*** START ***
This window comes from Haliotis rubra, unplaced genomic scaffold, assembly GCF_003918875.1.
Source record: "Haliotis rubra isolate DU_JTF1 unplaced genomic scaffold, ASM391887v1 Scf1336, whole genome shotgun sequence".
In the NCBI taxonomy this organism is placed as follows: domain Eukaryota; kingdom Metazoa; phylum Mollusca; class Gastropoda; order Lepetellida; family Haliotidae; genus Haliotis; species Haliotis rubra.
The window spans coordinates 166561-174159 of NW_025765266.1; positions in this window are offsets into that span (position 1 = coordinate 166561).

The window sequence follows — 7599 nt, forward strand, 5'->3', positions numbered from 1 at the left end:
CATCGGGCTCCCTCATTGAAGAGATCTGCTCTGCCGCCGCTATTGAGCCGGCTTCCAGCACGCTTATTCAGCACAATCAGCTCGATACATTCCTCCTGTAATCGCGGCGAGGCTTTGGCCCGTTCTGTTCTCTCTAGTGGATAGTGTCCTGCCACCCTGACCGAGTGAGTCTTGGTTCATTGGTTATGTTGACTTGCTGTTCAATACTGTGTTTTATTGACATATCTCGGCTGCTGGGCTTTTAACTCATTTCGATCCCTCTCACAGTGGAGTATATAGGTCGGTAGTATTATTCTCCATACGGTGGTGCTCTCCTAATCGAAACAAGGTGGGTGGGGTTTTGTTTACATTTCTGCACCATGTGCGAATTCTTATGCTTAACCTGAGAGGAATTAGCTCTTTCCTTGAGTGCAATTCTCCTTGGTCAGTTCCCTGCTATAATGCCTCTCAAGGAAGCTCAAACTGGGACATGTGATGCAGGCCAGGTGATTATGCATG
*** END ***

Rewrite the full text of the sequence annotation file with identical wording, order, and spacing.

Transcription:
This window comes from Haliotis rubra, unplaced genomic scaffold, assembly GCF_003918875.1.
Source record: "Haliotis rubra isolate DU_JTF1 unplaced genomic scaffold, ASM391887v1 Scf1336, whole genome shotgun sequence".
In the NCBI taxonomy this organism is placed as follows: domain Eukaryota; kingdom Metazoa; phylum Mollusca; class Gastropoda; order Lepetellida; family Haliotidae; genus Haliotis; species Haliotis rubra.
The window spans coordinates 166561-174159 of NW_025765266.1; positions in this window are offsets into that span (position 1 = coordinate 166561).

The window sequence follows — 7599 nt, forward strand, 5'->3', positions numbered from 1 at the left end:
CATCGGGCTCCCTCATTGAAGAGATCTGCTCTGCCGCCGCTATTGAGCCGGCTTCCAGCACGCTTATTCAGCACAATCAGCTCGATACATTCCTCCTGTAATCGCGGCGAGGCTTTGGCCCGTTCTGTTCTCTCTAGTGGATAGTGTCCTGCCACCCTGACCGAGTGAGTCTTGGTTCATTGGTTATGTTGACTTGCTGTTCAATACTGTGTTTTATTGACATATCTCGGCTGCTGGGCTTTTAACTCATTTCGATCCCTCTCACAGTGGAGTATATAGGTCGGTAGTATTATTCTCCATACGGTGGTGCTCTCCTAATCGAAACAAGGTGGGTGGGGTTTTGTTTACATTTCTGCACCATGTGCGAATTCTTATGCTTAACCTGAGAGGAATTAGCTCTTTCCTTGAGTGCAATTCTCCTTGGTCAGTTCCCTGCTATAATGCCTCTCAAGGAAGCTCAAACTGGGACATGTGATGCAGGCCAGGTGATTATGCATG